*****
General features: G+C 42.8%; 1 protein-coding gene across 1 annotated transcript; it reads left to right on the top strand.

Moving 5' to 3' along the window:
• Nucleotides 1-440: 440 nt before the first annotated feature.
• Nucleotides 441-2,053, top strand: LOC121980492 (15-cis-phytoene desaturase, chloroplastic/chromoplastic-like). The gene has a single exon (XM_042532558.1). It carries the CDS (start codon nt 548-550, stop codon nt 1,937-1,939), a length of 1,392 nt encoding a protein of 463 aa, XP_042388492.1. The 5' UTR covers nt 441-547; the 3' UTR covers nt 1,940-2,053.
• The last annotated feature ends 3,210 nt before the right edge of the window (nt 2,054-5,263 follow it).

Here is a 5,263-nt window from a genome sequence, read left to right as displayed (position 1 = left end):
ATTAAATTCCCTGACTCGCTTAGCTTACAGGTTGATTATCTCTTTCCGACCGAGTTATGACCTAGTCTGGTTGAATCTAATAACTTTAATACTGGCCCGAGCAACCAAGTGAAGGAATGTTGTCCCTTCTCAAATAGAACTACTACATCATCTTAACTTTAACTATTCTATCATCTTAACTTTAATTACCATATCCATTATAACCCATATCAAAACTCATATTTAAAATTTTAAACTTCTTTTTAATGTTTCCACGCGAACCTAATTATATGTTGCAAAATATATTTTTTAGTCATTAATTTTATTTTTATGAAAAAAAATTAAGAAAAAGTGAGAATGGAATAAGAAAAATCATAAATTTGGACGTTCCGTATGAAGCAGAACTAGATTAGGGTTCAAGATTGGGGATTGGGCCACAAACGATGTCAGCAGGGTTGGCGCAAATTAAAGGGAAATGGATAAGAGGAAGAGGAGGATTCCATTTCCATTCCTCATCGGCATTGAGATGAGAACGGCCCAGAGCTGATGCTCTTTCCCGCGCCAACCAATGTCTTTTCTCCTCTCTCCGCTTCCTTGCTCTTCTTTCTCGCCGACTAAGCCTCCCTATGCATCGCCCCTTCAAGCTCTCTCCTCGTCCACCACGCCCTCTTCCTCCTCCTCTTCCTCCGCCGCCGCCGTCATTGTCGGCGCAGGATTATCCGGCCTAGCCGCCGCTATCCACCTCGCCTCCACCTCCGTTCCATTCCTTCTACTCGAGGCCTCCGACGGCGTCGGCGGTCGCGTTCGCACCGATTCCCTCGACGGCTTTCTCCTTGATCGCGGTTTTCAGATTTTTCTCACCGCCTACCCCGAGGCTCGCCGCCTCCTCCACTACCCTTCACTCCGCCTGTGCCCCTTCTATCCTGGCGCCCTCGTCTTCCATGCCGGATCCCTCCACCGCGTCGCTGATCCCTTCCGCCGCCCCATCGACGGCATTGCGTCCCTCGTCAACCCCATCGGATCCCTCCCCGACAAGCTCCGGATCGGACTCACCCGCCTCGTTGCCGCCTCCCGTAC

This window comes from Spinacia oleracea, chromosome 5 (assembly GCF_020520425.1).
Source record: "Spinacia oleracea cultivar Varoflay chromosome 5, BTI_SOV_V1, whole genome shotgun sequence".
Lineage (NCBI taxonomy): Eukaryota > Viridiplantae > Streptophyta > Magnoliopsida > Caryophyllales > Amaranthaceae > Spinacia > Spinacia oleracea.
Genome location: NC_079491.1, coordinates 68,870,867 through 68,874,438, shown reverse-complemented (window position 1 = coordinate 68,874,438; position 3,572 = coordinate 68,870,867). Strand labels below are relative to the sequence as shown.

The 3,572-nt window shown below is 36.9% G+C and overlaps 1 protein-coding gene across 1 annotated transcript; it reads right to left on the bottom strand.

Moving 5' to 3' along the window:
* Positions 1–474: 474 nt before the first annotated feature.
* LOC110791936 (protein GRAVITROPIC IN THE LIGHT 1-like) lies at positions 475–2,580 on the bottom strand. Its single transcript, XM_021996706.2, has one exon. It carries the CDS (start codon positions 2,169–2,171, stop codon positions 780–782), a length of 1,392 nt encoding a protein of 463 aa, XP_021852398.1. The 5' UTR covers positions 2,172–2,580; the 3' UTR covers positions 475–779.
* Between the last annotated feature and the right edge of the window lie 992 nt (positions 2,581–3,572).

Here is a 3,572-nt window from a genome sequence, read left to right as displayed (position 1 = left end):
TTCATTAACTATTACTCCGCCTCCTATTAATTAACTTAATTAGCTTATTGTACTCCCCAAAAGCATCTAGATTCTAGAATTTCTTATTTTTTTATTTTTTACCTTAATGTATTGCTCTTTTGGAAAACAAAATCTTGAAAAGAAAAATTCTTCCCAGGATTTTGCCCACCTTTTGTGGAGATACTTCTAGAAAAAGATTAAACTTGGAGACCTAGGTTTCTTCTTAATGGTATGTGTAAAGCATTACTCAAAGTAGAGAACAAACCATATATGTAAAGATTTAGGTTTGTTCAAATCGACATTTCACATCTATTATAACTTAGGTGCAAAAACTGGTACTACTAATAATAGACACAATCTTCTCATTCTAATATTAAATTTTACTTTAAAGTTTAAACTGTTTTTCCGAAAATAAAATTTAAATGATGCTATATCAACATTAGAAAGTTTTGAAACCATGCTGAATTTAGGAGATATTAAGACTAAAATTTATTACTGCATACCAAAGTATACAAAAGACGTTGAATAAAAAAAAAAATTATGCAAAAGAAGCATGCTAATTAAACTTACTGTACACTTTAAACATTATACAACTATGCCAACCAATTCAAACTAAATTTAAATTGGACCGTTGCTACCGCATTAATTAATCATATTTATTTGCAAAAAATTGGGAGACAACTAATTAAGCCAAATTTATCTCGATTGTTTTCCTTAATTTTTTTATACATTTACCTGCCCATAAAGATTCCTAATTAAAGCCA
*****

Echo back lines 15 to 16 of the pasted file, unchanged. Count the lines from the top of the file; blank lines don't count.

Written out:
* LOC110791936 (protein GRAVITROPIC IN THE LIGHT 1-like) lies at positions 475–2,580 on the bottom strand. Its single transcript, XM_021996706.2, has one exon. It carries the CDS (start codon positions 2,169–2,171, stop codon positions 780–782), a length of 1,392 nt encoding a protein of 463 aa, XP_021852398.1. The 5' UTR covers positions 2,172–2,580; the 3' UTR covers positions 475–779.
* Between the last annotated feature and the right edge of the window lie 992 nt (positions 2,581–3,572).